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Editorial: Time to review juvenile jail powers

The regional jail has operated mostly quietly for its nearly 20-year existence in The Dalles.

But some harsh spotlights have shined on it in 2017, first by protesters opposing the housing of immigration detainees there and, more recently, by a disability rights organization that issued a scathing report on how it handles youth in juvenile detention.

Disability Rights Oregon’s Dec. 5 report got wide coverage, and its eye-catching central contention – of “inhumane” treatment of youth – was hotly disputed by jail officials.

To the jail’s credit, however, administrators are taking the findings seriously, and using them as something of a roadmap toward making changes.

But two years ago, the jail received another report, from the Juvenile Detention Alternatives Initiative, which came up with similar findings.

That report apparently sat on a shelf until its much louder twin landed with a thud of broad regional publicity. It does give pause to wonder if the DRO report had been quietly handed over, would it have been heeded?

Regardless, this report was seen as a wakeup call, as one official said, and corrective steps are being taken now. Indeed, a number of beneficial changes have already been made.

The Northern Oregon Regional Corrections Facility has an adult jail and a separate juvenile detention facility. It can have upwards of 20 or more youth incarcerated during busy times, and maybe just a handful when it’s slow, like now.

Now, youth in the juvenile facility are free to ask the time if they wish. Before the DRO report, there were no clocks, and it was literally against the rules to ask the time.

Clocks will also be placed around the facility, which will make the question unnecessary in the first place.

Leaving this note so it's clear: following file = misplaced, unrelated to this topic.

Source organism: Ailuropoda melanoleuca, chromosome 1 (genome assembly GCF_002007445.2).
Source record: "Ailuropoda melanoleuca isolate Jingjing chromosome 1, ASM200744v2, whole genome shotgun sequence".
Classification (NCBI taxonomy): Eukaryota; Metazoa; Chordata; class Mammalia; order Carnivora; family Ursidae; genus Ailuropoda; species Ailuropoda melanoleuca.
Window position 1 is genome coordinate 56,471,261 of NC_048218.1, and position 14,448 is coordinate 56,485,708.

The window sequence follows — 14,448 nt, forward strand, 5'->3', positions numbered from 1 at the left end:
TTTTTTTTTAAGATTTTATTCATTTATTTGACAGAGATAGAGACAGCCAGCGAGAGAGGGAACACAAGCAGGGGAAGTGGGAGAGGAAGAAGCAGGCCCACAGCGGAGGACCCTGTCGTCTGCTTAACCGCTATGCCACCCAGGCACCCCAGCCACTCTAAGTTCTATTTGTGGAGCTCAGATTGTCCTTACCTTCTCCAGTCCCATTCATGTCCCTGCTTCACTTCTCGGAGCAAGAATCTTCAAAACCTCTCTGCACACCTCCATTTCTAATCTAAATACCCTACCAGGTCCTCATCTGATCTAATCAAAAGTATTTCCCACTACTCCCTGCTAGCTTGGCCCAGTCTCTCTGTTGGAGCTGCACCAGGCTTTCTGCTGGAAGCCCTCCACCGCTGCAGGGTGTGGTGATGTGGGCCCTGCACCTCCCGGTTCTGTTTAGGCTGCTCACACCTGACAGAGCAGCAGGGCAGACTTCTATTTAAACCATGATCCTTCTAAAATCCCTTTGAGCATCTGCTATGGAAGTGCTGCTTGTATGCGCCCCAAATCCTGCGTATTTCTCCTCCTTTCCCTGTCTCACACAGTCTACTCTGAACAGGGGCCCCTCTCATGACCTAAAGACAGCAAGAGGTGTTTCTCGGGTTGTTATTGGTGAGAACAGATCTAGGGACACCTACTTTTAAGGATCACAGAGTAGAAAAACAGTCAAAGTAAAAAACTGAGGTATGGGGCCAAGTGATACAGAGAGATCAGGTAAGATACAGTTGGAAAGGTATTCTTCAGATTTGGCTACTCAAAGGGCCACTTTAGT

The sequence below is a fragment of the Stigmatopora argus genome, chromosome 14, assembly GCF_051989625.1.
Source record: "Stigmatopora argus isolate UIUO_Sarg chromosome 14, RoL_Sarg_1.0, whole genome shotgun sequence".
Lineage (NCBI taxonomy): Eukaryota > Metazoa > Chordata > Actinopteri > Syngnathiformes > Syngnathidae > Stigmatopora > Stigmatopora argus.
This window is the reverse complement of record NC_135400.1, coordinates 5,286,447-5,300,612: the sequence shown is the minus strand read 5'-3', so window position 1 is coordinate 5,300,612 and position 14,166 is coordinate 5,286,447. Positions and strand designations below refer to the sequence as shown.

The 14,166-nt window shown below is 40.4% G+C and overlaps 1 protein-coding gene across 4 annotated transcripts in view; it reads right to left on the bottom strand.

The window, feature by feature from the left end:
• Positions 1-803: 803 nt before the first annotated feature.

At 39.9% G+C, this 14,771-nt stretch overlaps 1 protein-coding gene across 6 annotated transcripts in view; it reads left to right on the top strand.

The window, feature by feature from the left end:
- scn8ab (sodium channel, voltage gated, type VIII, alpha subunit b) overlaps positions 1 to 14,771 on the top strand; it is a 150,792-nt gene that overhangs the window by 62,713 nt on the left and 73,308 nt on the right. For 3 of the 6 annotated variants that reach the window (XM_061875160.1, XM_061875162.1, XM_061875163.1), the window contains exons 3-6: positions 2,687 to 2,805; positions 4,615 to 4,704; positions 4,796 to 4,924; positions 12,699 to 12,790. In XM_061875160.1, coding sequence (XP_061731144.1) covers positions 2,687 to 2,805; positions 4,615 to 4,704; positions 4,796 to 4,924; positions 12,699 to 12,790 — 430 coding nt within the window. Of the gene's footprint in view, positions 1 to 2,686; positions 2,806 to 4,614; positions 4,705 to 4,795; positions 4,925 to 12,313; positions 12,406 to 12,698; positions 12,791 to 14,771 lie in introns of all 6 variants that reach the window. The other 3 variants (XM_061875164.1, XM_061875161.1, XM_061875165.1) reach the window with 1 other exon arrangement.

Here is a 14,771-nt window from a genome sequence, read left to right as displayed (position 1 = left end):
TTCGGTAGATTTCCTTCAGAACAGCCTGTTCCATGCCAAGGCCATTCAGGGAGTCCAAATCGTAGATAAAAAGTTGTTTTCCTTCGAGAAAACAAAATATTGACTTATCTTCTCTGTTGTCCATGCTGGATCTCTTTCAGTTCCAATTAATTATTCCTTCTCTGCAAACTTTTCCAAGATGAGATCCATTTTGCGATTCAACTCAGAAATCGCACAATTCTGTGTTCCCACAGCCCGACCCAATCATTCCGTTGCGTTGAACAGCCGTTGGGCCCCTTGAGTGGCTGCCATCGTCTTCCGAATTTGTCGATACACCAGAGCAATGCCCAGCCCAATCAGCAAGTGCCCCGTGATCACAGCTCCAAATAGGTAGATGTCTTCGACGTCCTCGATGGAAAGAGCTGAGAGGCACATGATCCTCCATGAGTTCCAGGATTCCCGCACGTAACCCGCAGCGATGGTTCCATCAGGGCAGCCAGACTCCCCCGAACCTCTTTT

When the DRO staff attorney who did the report looked at the detention facility’s policies, she joked to the juvenile jail manager that they read like something out of 1995.

The report from two years ago made the same observation, finding that actual practice was appropriate, but on paper, the facility stumbles. Policies were outdated and documentation was lacking.

Our ideas of how best to manage incarcerated youth have definitely changed since the 90s. Some 20 years ago, restraints and pepper spray were acceptable tools of the trade. Those have fallen by the wayside.

The DRO report’s central complaint concerned what it called isolation or solitary confinement, and which the jail calls disciplinary status. That’s when a youth has broken a rule and is not allowed to be with other youth, meaning he or she must eat and study alone.

While the report said youth were deprived of human contact, the jail responded that they did have regular interactions with staff, teachers and counselors. The report also said youth reported spending three to six hours a day in their cells. The jail disputed this, but couldn’t prove it because state-required documentation wasn’t happening.

There’s also a wider message from the report, and that’s that the community itself needs to step up. The report’s author called for more foster homes, more community treatment facilities, and more family support. All of those would help keep kids out of jail. In fact, family support plays into some contested aspects of the report.

One kid had been in disciplinary status — meaning no contact with other kids — for weeks. He told DRO he didn’t get visits from family during that time. But a juvenile justice official said the kid didn’t even have family who tried to visit him in the first place.

“What’s crazy is people don’t come to see their kids,” the official said.

The report has not only shined a spotlight on how youth are treated, but also how the juvenile directors who place youth in the facility are treated.

The regional jail is run by four counties: Wasco, Hood River, Sherman and Gilliam. The juvenile directors of the four counties make up an oversight committee, which meets monthly.

The four sheriffs of the member counties also meet, and they inspect the adult side of the jail to ensure operational standards are met. The same thing isn’t set up — not yet, anyway — on the juvenile director side. And, interestingly, while the sheriff representative on the regional jail board gets a vote, the juvenile representative does not. An attempt a few years ago to change that failed.

So structurally, on purpose, the regional jail board does not give juvenile directors the same power as sheriffs. It seems a strange setup, and one that is clearly worth revisiting in light of the two reports.


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